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Independent Kids Make Parenting Easier
2 min read

Independent Kids Make Parenting Easier

Independent Kids Make Parenting Easier

The Canadian federal government sent out this incredible memo to all employees. When I read it I thought it had a lot of compassion, empathy and common sense. It has suggestions that all of us can use as our shelter in place principles.

Jennifer Senior, an op-ed columnist for the NY Times also wrote about this Tweet saying it is a difficult time for parents, but especially mothers, because we are not only trying to work, but trying to manage kids at the same time. It’s impossible to find flow in the midst of this chaos. We have no time for ourselves.

The reason uninterrupted time is hard to come by is most our kids are not independent at a young age. There is a general lack of trust we have for kids, especially those under the age of 13. Parents remain dominant forces in their child's lives for longer than needed. To make things worse, there is also a lack of independent activities that kids can do on their own that are not video games or movies.  In today’s world, parenting would be so much easier if we could trust our kids and find activities that don’t require parental oversight.

Constantly preparing activities, checking progress, and reviewing work is time consuming. Then add in not trusting our kids on the internet and checking their every movement, and you’ve got a full time job!

Every child has different needs, but it’s important to start creating room for them to be independent by showing your confidence in their ability to take care of themselves.

This reframing from a controlled to a collaborative relationship with your children, is the gift that will give you back your personal time. Don’t solely carry the stress of filling your children’s schedules this summer. Solicit their feedback, and give them control to start planning parts of their week.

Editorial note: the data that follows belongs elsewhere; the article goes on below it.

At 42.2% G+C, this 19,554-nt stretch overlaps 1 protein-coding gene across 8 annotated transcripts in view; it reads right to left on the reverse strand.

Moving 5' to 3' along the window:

Here are some suggestions that are fun for kids and also promote collaboration, creativity, critical thinking and independent thought. These suggestions come from the Institute for Child Success.  While they may require some parental oversight, once you get your child started, then they can continue independently. A couple of my favorites below:

  • Obstacle Course: set up an obstacle course indoors or outdoors and again let the children do this using whatever you have to hand and perhaps adding old boxes, ropes or scarves, blocks, etc.
  • Play-doh: most children love this. It is very easy to make. Ingredients: 250g/10 oz. plain flour, 50g/2 oz. salt, 140ml/just over half a cup water, 1 to 2 tablespoons of vegetable oil, a few drops of food coloring.

If you are struggling to find independent activities to keep your kids engaged and learning this summer, try my student-directed Learning Paths. Members receive access to our learning path library for two students, who can pursue the paths which interest them most together. Students are provided essential directions, but given the freedom to explore and create on their own. When they get stuck, we provide real-time support. You can feel like you’re dropping your kid off at our “virtual summer camp”.

Looking for more help? Become a member and unlock your child's full potential

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